infrastructure in CroatiaCroatia officially became part of the European Union on July 1, 2013. With membership in the European Union came an increase in access to funds and European Union-backed financing. These funds, along with outside funding from institutions such as The World Bank, are helping to make the much-needed expansion of infrastructure in Croatia possible. Below are five examples of ways that infrastructure in Croatia is expanding.

The Building of the Pelješac Bridge

One of the largest infrastructure projects in Croatia is the building of the Pelješac Bridge. This bridge will connect southern Croatia and Dubrovnik, as well as some access roads. On January 12, 2018, it was announced that the bridge will be constructed by a Chinese consortium led by the Chinese Road and Bridge Corporation. The building of this bridge has been long awaited in Croatia, and this decision signals the beginning of what will become one of Croatia’s largest infrastructure expansion projects in recent years.

The Opening of a New Terminal at Zagreb International Airport

A new terminal was opened at Zagreb International Airport on March 22, 2017. The terminal cost $450 million, and was built by a consortium supported by the International Finance Corporation. Up to this point, the construction of this terminal was the largest infrastructure project that had occurred in Croatia in the last 10 years. This terminal is 65,000 square meters, and more than doubled the airport’s capacity, increasing it from two million to five million passengers per year. The hope is that this new terminal will allow for increased tourism in Croatia, which will ultimately improve the nation’s economy.

Reconstruction of the Croatian Road Network

There is currently a Modernization and Restructuring of the Roads Sector Project underway in Croatia. On April 28, 2017, the World Bank’s board of directors approved a $23.32 million loan to aid Croatia in this project. The road network in Croatia carries more than 75 percent of transport demands in the country, so the reconstruction and expansion of the road network will strengthen the effectiveness of this vital sector of infrastructure in Croatia.

Railway Construction

The Croatian railway network has been largely ignored in recent years, but that is beginning to change. The reconstruction of the railway that connects Dugo Selo to Križevci is underway. The 38-kilometer line is undergoing extensive reconstruction, and a second track is being added to it as well. This project is being largely funded by the European Regional Development Fund, and is expected to be completed by 2020.

Clean Water Project

Clean water will be more readily available to thousands in northern Croatia thanks to a project directed at improving infrastructure for water management and treatment. This project will cost €64.3 million, and is being funded by the European Union. In a press release on November 29, 2017, commissioner for regional policy Corina Cretu said, “Croatian households now have access to clean water thanks to our investment – this is a practical example of the value added by the European Union which cares about the environment and health of its citizens.”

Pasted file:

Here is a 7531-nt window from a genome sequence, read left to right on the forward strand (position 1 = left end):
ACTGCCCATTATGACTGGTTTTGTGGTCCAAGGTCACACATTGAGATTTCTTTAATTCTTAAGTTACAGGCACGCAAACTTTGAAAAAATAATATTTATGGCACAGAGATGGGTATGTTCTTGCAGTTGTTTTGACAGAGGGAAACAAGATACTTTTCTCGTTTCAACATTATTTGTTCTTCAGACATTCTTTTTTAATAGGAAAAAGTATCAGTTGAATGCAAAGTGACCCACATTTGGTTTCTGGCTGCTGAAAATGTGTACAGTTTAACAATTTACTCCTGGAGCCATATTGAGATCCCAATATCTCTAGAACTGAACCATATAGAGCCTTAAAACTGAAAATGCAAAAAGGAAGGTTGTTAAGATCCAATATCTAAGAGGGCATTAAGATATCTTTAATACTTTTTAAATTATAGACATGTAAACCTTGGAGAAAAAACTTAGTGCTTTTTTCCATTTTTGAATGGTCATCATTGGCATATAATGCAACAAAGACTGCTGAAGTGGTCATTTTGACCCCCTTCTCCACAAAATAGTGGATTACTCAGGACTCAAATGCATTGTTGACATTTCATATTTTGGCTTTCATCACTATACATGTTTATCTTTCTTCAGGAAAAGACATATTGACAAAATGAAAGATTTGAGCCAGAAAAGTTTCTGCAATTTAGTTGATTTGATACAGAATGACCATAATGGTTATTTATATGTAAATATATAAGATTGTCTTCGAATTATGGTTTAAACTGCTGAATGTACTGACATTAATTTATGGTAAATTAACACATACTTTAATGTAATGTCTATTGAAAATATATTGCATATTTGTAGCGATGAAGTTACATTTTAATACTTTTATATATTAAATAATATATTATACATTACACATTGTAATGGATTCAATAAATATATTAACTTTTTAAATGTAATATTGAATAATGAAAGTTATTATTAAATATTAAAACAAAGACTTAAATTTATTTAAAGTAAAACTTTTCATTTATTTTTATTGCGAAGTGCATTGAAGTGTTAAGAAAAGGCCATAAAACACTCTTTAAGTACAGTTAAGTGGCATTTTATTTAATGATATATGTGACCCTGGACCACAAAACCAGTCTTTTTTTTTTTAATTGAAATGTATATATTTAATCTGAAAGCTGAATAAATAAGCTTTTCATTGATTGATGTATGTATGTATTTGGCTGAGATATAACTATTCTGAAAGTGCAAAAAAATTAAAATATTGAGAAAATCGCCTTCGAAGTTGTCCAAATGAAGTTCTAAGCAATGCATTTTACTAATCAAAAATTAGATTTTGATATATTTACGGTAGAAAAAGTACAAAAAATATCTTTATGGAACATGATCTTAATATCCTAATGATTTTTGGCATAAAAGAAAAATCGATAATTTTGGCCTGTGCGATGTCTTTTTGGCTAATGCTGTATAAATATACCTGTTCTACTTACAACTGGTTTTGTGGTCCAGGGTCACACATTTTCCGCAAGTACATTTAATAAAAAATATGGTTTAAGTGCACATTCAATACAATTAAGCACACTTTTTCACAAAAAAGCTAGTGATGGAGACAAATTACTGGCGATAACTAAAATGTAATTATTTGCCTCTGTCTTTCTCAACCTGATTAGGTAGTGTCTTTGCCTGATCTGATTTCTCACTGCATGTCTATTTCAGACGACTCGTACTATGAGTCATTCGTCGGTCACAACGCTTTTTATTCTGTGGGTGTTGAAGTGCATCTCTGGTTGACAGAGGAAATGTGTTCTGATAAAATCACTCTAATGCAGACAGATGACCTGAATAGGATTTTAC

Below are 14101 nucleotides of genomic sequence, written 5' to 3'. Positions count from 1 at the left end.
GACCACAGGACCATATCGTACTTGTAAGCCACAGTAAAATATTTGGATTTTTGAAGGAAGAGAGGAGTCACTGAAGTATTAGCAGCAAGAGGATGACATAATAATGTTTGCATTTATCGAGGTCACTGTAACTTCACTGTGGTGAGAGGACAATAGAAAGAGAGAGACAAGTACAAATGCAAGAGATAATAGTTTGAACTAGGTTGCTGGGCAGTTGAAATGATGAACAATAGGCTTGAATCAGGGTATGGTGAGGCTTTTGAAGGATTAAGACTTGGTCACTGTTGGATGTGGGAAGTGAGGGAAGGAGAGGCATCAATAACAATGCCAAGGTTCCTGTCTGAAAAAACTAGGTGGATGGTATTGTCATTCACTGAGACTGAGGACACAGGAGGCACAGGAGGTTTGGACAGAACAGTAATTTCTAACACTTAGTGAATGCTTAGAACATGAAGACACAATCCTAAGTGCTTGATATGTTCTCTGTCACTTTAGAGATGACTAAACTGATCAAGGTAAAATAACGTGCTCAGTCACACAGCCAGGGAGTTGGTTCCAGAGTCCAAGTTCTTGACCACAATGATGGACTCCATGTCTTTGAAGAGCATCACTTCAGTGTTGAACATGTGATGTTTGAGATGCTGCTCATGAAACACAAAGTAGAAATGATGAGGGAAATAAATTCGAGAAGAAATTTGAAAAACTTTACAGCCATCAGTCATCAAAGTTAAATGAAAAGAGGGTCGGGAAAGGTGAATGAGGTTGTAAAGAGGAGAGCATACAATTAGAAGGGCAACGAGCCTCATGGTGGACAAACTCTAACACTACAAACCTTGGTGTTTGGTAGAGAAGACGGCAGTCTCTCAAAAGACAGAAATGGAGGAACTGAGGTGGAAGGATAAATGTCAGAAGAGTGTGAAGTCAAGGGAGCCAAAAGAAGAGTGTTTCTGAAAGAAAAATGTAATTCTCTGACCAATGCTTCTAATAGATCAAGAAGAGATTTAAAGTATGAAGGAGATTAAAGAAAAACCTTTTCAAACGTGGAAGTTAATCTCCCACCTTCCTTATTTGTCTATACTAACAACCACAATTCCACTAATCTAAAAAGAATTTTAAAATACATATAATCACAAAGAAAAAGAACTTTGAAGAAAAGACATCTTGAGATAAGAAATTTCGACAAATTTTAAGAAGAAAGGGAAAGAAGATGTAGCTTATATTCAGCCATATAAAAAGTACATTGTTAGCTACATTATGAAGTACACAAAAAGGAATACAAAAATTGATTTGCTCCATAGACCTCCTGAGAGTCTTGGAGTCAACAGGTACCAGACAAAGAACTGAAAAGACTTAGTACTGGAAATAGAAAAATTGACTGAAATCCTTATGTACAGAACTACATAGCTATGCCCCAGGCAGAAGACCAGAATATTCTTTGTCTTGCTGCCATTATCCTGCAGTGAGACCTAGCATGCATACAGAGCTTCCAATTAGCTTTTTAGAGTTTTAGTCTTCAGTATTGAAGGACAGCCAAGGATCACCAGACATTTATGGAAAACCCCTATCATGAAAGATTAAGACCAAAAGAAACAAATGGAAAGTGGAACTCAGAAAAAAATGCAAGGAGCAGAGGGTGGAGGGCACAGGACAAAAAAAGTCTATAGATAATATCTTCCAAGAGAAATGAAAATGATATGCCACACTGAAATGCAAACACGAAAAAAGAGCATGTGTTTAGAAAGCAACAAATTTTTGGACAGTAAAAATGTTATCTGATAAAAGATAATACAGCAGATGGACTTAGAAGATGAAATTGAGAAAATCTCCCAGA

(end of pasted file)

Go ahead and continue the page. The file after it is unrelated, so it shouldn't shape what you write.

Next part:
The above projects are just a handful of the infrastructure projects that Croatia has undertaken since becoming an official member of the United Nations in 2013. These, along with the numerous other improvements being made to infrastructure in Croatia, are helping to expand economic opportunities in the country and improve the overall quality of living for the citizens of Croatia.

– Nicole Stout

Photo: Flickr

In 2003 Croatia received help from the World Bank to fix damage due to the war from 1991 to 1995. The Bank has rehabilitated roads, improved health care and implemented a national environmental action plan. Since joining the European Union in 2013, Croatia has followed strict guidelines keeping their country up to standards. Infrastructure in Croatia has been a focus and continues to evolve as the nation expands for locals and visitors alike.

The year 2016 generated many projects for improving infrastructure in Croatia. Reported by N1, almost ten billion kuna for investments in transportation that will be used for construction and reconstruction that will assist the transportation of people and goods. According to the Flanders investment report in April 2016, “Construction and Infrastructure Market in Croatia” better “links” were needed to connect inland parts of the country to coastland. August brought in a shift. Not only was emphasis placed on road safety, but also, “improving accessibility to inhabited islands and connecting the islands with the mainland.”

Durbrovnik – Neretva County and the city of Durbrovnik is an area of importance benefiting from the growing connections. With construction of the Peljesac Bridge and expansion of the Durbrovnik airport this city will be more connected to the rest of the country.

Infrastructure in Croatia is showing great results. From 2015-2016 transportation infrastructure gained high marks according to the World’s Economic Forum survey. At the time air-transport and railroads infrastructure brought in low marks for the country. In 2017 however, finance from the EU Cohesion Fund have been constructing ongoing railway and road construction, improving future scores from the forum.

From help of the EU Cohesion Fund as well as the European Investment Bank Infrastructure in Croatia is building at a steady rate. Known as Croatia’s biggest finance provider, in 2014 and 2015 approximately 1.6 billion euro was given to Croatia to finance various projects. With hopes high and a key player in funding Croatia’s infrastructure is on a great track to bridging natives as well as neighboring Europeans.

– Tara Jackson

Photo: Flickr